Number two, only quote net net FOB pricing. If you don’t have to quote pricing right then, don’t do it. If they say, “What price are we looking at? What’s the range of this?” You can say, “Here’s our net net FOB, our warehouse price.” For those of you don’t know net net FOB, our warehouse price, what I’m trying to say is net net means there’s nothing built into it. This is the lowest possible price that you could get and you’re going to pick it up at our warehouse. There’s not going to be any lower price than this. This is it. If they come back and say, “We’d rather have the product delivered. That’s how we do business. We need some co-op money. We need some return money, we need this and that.”
There’s an understanding then that you priced them at your lowest price. You can always say, “Let me go back and work those into the pricing and I’ll get back to you with another quote.” If you already quoted a higher price that already had some of that stuff included in it, it’s going to be difficult for you to go back and add to that price, and you’re going to probably price yourself out of the situation. If I’m forced to quote price in the meeting, I’m prepared with my net FOB, my warehouse price so that I know I can requote later if they need me to add anything to it.
Number three, get there early. It’s important if you get there early, a lot of times you can get into the room early if the room is not occupied before your meeting. If you’re able to do that, then you can set things up the way that you want them to be. You can figure out where you’re going to sit, where you’re going to place your product, you have some time to set up your demonstration and then you can figure out where they’re going to sit. How do you know where they’re going to sit? You tell them where they’re going to sit by placing the presentations in front of the chairs that you want to be facing. When they walk in, they’re going to go sit there because that’s where the presentations are.
If you have time in the room, if you can get set up, if you have a couple of chances to take some deep breaths, you’re going to feel better. You’re going to feel better about your presentation, you’re going to be set rather than if you walked into the room and they were already sitting there, then you don’t have any chance to figure out where the best place for you to be at. You’re going to be stuck wherever you’re stuck. You have to start pitching them while you’re setting up your demo, which can spell disaster because your focus is divided and all of a sudden, your plan that you had is shot. If at all possible, get there early.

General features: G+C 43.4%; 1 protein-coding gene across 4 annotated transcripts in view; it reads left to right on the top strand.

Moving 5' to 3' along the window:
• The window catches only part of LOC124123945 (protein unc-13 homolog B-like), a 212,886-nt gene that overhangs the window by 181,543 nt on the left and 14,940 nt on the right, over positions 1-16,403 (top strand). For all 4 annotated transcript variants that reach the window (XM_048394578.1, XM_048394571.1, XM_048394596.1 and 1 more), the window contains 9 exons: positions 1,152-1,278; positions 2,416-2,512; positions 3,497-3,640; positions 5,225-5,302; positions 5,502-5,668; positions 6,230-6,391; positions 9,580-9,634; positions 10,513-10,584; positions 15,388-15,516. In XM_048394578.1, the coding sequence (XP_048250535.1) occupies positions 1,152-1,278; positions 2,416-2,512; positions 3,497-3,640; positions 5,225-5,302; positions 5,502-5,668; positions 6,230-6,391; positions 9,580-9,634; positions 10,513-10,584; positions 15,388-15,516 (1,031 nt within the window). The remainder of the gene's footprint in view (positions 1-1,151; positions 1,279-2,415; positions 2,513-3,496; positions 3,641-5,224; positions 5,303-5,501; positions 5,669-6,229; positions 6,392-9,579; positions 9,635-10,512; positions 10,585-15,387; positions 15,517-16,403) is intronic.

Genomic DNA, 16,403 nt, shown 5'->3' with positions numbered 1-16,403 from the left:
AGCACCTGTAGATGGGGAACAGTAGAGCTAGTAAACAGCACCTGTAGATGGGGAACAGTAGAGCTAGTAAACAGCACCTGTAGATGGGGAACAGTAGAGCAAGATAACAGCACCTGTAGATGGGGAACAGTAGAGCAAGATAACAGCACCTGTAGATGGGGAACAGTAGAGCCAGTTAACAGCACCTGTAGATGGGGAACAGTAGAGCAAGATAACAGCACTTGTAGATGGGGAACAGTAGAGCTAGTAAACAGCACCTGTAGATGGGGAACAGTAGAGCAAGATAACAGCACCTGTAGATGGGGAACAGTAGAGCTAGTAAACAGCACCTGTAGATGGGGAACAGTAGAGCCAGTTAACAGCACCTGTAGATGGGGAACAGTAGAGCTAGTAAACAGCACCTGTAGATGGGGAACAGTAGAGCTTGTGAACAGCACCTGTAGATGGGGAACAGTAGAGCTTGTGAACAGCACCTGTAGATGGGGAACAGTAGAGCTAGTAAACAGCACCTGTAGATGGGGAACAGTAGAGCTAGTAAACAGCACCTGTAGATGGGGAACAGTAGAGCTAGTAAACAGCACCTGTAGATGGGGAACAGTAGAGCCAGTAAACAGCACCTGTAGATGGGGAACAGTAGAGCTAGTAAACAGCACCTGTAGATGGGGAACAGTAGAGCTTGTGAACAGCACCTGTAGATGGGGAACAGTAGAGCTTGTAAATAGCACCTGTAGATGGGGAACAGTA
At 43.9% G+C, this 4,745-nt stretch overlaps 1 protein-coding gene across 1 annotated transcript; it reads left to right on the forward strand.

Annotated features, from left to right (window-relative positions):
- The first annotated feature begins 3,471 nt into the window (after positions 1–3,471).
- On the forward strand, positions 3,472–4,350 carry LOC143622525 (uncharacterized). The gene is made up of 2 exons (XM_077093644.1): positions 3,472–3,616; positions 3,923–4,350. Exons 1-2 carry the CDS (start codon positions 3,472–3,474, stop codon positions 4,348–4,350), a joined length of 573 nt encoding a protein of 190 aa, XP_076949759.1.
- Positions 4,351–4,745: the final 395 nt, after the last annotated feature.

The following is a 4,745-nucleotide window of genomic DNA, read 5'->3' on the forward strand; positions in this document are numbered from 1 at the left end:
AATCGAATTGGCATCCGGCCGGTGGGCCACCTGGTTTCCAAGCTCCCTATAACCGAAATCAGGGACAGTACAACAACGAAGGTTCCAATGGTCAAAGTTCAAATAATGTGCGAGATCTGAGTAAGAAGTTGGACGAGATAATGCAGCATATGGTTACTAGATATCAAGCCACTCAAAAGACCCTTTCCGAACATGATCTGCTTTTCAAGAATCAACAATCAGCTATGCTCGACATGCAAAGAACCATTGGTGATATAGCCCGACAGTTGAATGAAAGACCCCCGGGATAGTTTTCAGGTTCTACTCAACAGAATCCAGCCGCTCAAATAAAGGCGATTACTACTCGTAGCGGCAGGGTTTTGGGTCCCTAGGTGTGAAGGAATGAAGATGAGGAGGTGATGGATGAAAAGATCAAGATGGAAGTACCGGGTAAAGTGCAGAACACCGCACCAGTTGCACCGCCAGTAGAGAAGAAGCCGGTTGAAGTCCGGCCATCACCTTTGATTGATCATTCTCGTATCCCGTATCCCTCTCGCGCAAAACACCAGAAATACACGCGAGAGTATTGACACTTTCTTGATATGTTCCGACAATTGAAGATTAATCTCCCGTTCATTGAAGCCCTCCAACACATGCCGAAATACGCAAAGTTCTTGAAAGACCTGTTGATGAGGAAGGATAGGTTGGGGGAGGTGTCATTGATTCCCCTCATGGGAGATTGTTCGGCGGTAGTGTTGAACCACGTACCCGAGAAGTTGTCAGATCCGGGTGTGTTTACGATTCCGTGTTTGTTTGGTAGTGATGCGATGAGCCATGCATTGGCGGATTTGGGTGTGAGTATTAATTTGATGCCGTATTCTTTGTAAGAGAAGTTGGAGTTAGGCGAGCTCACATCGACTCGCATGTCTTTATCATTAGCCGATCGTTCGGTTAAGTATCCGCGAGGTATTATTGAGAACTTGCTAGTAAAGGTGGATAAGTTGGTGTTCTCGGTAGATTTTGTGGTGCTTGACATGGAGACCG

Next, treat it like a conversation. I alluded to this earlier but this is important. When you’re pitching a retail buyer, these people are human beings. We’ve talked about this in the last podcast, they consume too. They’re out there shopping, doing this like you. They’re not a God. They’re not a celebrity. They’re not a sports figure. They’re people. What they want is the same thing as you want. They want to offer their customers the best products at the best price. One key thing for you to remember and this will help you in your conversational tone, is that they already like your product. They’ve already have interest in your product; otherwise you wouldn’t even be there. Don’t spend any time trying to get them to like your product. That’s not what you’re there for. They already liked it. Otherwise you wouldn’t even be there.
This is time for you to button things up. This is time for you to talk through with them that you know their business and how your product’s going to fit into that. This is time for your final pitch. You’re not trying to get them to like the product anymore. You already have that. They’re already there. Think about that. When you see him first time and all of a sudden, your breath goes and you start getting nervous and this and that, take a deep breath and remember, “These people already like my product.” Once you have that down, then you know and you can relax and you can start having a conversation. Let’s say you’re on a plane and your seatmate says to you, “My name’s so and so. What do you do?” “I’m a product manufacturer.” “What’s your product?” Then you start having a conversation with this person and it’s a pitch because every time you tell somebody about your product, you’re pitching it to them, hoping that they’re going to like it and think and understand the value of it. It’s a conversational pitch.